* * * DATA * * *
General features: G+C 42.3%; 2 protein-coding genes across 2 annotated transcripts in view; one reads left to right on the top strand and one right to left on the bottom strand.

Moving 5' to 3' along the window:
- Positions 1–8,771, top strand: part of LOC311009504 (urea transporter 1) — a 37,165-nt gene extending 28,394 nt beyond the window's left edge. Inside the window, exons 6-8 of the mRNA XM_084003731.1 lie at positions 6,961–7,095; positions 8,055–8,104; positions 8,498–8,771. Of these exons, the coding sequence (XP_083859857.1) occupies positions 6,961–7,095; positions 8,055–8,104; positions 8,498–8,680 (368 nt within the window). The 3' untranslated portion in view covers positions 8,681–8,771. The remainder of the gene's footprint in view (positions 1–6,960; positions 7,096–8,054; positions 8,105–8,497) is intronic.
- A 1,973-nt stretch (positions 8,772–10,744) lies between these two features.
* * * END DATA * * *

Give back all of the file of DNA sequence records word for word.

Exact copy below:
General features: G+C 42.3%; 2 protein-coding genes across 2 annotated transcripts in view; one reads left to right on the top strand and one right to left on the bottom strand.

Moving 5' to 3' along the window:
- Positions 1–8,771, top strand: part of LOC311009504 (urea transporter 1) — a 37,165-nt gene extending 28,394 nt beyond the window's left edge. Inside the window, exons 6-8 of the mRNA XM_084003731.1 lie at positions 6,961–7,095; positions 8,055–8,104; positions 8,498–8,771. Of these exons, the coding sequence (XP_083859857.1) occupies positions 6,961–7,095; positions 8,055–8,104; positions 8,498–8,680 (368 nt within the window). The 3' untranslated portion in view covers positions 8,681–8,771. The remainder of the gene's footprint in view (positions 1–6,960; positions 7,096–8,054; positions 8,105–8,497) is intronic.
- A 1,973-nt stretch (positions 8,772–10,744) lies between these two features.